It is possible to use a base other than binary, but traditionally hasn't been very successful. Still, some SSD transistor technologies store multiple values per cell (though usually a power of 2, still). Vacuum tubes did rather nicely supporting states of more than 2 values... ;)

Programmers often need to know which bits are set and which are clear in a multi-bit pattern (such as "bytes" or "words"). If you need to know that, base-2, base-8, and base-16 all all more directly useful than base-10. Binary is the easiest to see the individual bits, but becomes very long rather quickly. With 32 and 64-bit computers these days, hex (base-16) is preferred: each hex digit represents 4-bits, so a 64-bit value is 16 hex digits instead of 64 binary digits.

Octal (base-8) used to be used on some computers. The Digital Equipment Corporation PDP-8, for example, was a 12-bit computer. It lent itself nicely to base-8, so a 12-bit "word" was 4 octal digits. Octal still works but kind of fell by the wayside with standardization on 8-bit bytes. (3 hex digits would have worked as well, but the major opcode field of the instruction set was 3-bits, and back in those days programmers spent a lot of time looking at machine code.)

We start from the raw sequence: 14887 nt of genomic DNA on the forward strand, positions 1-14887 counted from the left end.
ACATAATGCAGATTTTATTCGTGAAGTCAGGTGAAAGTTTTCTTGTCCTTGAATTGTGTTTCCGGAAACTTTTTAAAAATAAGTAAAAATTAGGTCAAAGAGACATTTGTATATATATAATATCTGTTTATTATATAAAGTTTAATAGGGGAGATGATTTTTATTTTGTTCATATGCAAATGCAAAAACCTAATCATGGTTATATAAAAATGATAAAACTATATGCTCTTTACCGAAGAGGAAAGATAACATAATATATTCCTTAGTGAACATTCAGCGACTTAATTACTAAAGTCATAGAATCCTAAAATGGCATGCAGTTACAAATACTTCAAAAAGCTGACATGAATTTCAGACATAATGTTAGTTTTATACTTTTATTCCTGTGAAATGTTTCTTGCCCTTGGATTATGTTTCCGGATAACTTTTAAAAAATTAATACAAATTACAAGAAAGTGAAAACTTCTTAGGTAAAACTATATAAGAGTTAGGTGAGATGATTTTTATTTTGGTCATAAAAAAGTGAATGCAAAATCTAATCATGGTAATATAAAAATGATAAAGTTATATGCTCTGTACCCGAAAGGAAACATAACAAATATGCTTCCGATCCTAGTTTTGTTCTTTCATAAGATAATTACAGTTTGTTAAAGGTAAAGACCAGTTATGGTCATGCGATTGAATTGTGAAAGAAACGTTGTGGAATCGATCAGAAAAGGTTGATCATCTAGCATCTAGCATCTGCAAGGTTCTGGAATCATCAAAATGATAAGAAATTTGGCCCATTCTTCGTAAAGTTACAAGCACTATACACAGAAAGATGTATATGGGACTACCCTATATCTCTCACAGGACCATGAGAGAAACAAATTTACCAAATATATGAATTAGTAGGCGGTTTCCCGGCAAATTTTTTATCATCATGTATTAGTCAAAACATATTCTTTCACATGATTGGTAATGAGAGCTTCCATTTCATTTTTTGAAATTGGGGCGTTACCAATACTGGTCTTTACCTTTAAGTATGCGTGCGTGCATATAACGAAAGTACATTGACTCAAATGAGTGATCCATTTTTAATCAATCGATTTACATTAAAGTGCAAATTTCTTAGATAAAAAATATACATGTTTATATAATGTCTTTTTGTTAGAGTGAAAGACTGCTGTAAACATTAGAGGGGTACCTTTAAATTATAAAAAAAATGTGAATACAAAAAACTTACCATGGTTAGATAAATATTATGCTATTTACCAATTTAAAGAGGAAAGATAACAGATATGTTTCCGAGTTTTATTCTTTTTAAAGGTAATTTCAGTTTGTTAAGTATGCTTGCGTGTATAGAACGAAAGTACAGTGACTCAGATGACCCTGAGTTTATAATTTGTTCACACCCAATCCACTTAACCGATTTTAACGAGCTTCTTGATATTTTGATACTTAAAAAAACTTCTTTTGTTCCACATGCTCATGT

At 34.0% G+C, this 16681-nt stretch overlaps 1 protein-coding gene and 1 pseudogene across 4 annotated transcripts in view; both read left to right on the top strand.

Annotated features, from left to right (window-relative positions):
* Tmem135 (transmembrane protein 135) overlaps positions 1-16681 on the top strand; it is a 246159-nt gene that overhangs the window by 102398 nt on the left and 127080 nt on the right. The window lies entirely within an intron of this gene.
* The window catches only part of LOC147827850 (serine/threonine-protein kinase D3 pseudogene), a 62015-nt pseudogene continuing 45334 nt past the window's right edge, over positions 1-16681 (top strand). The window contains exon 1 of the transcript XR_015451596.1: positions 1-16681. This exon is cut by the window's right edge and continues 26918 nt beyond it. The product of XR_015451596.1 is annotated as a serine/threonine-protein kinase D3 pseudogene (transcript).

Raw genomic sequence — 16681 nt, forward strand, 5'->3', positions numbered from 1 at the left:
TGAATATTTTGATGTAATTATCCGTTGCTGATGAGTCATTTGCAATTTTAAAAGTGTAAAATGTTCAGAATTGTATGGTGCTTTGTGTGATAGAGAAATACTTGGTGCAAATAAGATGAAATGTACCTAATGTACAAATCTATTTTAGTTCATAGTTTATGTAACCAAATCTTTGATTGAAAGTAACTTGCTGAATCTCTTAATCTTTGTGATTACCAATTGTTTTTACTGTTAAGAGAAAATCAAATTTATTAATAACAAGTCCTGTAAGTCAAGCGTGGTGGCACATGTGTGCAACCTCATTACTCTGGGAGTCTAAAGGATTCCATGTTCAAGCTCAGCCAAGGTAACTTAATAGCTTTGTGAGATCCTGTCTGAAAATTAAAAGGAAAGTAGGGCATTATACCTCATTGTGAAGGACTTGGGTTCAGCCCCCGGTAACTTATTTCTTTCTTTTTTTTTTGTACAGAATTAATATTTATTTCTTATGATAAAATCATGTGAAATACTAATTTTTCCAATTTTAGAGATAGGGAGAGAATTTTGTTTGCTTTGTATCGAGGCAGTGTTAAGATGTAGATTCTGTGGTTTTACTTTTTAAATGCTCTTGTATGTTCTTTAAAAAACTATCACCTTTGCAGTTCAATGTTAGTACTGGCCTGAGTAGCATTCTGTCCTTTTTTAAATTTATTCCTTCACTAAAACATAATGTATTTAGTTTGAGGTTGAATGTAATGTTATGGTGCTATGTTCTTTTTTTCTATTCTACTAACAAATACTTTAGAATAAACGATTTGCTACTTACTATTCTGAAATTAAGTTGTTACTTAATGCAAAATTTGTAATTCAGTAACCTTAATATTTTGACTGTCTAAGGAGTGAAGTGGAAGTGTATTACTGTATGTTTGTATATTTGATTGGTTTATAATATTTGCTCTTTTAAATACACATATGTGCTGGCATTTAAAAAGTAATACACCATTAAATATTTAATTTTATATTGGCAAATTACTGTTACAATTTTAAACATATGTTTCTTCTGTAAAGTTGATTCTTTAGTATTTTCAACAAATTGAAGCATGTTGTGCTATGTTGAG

Note that just as programmers use a variety of number bases, still today, programmers use a wide variety of different

These are all ways of encoding (and later interpreting) binary information, not to mention how to share that information with humans.

Computers use Binary Code.

Binary is used to encode both instructions and data. This is because transistors store and manipulate binary very nicely. It turns out that with enough boolean operations, you can perform the mathematical operations of addition, subtraction, multiplication, division, etc...

It is possible to use a base other than binary, but traditionally hasn't been very successful. Still, some SSD transistor technologies store multiple values per cell (though usually a power of 2, still). Vacuum tubes did rather nicely supporting states of more than 2 values... ;)